The Lego company was created by Ole Kirk Christiansen, a carpenter from Billund, Denmark. He began making wooden toys in 1932, but his company was a struggle during the Great Depression. Christiansen changed the name of his business to “Lego,” a contraction of the Danish words leg godt which translates to “play well.”

In 1934, Lego began using plastic bricks for its production. The first Lego sets were also advertised. The company also established an entirely new division, Dakta, that would focus on education products.

In the second half of the 20th Century, Lego expanded its product range and marketing efforts. In 1971 Lego introduced furniture pieces and dollhouses and in 1974 the first Lego human figures were introduced. They later evolved into the minifigure style that is in use to this day. Lego also began to create more advanced sets for building geared to older children. This would later grow into Lego Technic.

In 1987, Lego introduced the World Cup Lego building contest for important site children to compete in. The event was held in Billund, and 38 children from 17 different countries competed. Lego began creating themes sets the same year, and were seen as components of the system. These included Lego Space, Lego Castle and Lego Town (later changed to Lego City) as well as Lego FabuLand. Lego also deviated from its standard smiley faces for the first time in 1988 with a line of pirate Lego figures that had many different facial expressions and expressions.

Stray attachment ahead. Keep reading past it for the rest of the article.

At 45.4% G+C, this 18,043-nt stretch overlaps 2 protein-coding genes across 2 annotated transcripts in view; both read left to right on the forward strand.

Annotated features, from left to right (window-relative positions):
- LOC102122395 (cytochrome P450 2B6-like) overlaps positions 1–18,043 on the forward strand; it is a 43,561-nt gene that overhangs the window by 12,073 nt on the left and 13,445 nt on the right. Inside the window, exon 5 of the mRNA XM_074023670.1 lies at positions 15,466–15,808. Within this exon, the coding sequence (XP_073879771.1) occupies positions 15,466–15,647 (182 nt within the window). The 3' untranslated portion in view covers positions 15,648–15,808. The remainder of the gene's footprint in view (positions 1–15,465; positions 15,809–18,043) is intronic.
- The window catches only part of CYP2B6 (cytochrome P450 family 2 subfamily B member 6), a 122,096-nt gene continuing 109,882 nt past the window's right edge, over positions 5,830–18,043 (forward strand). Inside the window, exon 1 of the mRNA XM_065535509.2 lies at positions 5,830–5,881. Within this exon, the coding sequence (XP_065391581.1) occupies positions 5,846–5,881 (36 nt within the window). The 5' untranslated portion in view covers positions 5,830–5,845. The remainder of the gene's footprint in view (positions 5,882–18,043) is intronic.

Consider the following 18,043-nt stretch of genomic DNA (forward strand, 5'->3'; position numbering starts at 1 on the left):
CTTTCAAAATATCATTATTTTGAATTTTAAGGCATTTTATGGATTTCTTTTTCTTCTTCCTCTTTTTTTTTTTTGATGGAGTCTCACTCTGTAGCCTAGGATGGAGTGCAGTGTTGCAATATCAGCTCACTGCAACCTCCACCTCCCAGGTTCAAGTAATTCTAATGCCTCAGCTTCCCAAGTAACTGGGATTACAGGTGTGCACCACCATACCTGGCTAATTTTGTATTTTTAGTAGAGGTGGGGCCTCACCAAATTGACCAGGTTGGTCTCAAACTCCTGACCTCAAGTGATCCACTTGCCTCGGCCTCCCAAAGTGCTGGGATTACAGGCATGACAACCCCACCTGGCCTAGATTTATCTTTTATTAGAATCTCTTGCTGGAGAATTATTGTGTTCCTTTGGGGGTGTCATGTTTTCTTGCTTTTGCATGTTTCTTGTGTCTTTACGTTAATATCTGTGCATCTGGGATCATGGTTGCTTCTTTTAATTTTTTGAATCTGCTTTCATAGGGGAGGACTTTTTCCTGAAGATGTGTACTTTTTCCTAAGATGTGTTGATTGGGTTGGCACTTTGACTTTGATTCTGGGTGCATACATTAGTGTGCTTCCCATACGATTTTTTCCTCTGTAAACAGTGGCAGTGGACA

In 1999, Lego shifted the way it licensed its characters from franchises. It began to offer Lego versions of popular characters like Spider-Man and Star Wars. Harry Potter, Avatar: The Last Airbender and many more. Critics and fans reacted in different ways to this change.

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